Our past is woven into our lives like an intricate pattern in a tapestry. I believe we can never walk away from it and leave it behind for good. Unresolved issues especially seem to follow us wherever we go. There is no escape. They will come to bite us when we least expect it, often when our reserves are low.
Whatever has happened to us, these experiences mould us into the people we are today. How we have been brought up, what has happened to us, good and bad, makes us who we are. The people we choose as friends mould us too. Living with the partner we have chosen has a strong influence in making us into the people we become. Often imperceptible changes occur through our lifetime, but we can choose our attitude about how we react to what has happened to us along life’s journey.
The experiences of deep hurt cannot be pushed under a rug forever. They will surface at some point. We cannot say, “I am moving on, I will have a new life and not think of the old one, it is too painful.” The heartache we went through as a family is seared in our hearts like a branding iron. At times it feels surreal and then something sparks a train of thought and the pain of remembering is felt keenly.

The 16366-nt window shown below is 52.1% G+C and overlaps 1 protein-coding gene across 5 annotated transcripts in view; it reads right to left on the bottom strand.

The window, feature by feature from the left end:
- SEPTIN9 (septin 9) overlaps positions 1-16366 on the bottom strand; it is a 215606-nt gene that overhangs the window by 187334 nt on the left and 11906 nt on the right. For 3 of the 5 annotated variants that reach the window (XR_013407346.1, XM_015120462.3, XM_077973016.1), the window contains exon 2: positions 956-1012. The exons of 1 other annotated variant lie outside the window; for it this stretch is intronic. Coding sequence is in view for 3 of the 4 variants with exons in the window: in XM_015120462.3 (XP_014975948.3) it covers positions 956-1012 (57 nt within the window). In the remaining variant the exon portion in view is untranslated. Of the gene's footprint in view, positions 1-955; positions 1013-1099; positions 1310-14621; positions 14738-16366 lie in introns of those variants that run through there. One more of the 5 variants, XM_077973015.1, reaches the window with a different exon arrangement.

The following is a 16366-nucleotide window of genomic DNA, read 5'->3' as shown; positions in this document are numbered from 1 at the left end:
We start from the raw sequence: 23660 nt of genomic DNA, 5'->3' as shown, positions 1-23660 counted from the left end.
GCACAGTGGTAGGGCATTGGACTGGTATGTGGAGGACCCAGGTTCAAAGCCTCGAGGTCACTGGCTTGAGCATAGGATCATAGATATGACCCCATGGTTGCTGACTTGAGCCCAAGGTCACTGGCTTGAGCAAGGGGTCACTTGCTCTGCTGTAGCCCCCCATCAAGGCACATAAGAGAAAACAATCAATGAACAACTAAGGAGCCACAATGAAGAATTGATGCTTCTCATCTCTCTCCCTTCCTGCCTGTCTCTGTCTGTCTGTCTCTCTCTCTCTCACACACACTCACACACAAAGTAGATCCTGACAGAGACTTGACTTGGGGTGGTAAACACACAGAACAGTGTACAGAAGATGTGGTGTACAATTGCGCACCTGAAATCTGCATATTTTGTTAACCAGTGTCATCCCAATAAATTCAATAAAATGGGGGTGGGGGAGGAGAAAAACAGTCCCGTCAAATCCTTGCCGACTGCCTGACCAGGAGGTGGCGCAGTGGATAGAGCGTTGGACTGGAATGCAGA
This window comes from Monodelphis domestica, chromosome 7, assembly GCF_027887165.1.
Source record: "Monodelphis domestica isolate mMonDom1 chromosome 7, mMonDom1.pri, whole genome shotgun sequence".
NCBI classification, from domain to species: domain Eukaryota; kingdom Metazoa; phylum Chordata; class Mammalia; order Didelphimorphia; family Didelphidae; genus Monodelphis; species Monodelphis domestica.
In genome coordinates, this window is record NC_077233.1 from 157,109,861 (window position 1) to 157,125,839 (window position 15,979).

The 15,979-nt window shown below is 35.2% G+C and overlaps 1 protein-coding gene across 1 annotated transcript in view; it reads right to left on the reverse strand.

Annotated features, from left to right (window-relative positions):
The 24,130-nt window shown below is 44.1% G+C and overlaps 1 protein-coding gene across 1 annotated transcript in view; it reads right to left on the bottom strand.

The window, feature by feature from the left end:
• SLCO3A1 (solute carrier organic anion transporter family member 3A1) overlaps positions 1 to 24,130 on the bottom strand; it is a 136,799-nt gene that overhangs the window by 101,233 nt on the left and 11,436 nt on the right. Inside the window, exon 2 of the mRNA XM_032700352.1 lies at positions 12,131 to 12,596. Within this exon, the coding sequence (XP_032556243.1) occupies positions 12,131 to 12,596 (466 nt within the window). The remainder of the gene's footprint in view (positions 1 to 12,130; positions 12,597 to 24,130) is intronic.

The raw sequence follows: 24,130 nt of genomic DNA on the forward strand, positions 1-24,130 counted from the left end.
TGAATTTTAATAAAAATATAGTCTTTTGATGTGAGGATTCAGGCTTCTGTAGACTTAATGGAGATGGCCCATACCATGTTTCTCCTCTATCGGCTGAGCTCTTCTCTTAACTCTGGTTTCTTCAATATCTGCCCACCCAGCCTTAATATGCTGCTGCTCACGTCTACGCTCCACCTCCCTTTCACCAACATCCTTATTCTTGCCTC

If I had chosen a different path in career and partner I would not be who I am now. At this moment I wouldn’t change marrying Bryan or having our children together. Not one bit of it. As I look back on life I can see things from a slightly different perspective.
All of us come from a heritage of genes from two sides of a family. We cannot live with one side and not the other. Eventually the side we deny will call us.
What made me think of this was Bryan and I went to the Edinburgh Tattoo in Wellington recently and because it is a strong part of our heritage, hearing the bagpipes stirs our blood. It has a strong pull. And yet we are both from families who emigrated to New Zealand five generations ago. The Scottish traditions weren’t passed on down. They have been diluted along the way. As we have aged we find the history of both our families fascinating. We all come from a mixture of cultures and family traditions that make us into unique individuals.
Instead of denying our past I would rather face my demons and make peace with them to then move forward. It is a high cost to face our fears. It is painful mostly. But the payoff is worth it. They do not have the same hold over us. We become free to live a better life and the opportunity for new beginnings, and to be a light for someone else coming along behind us.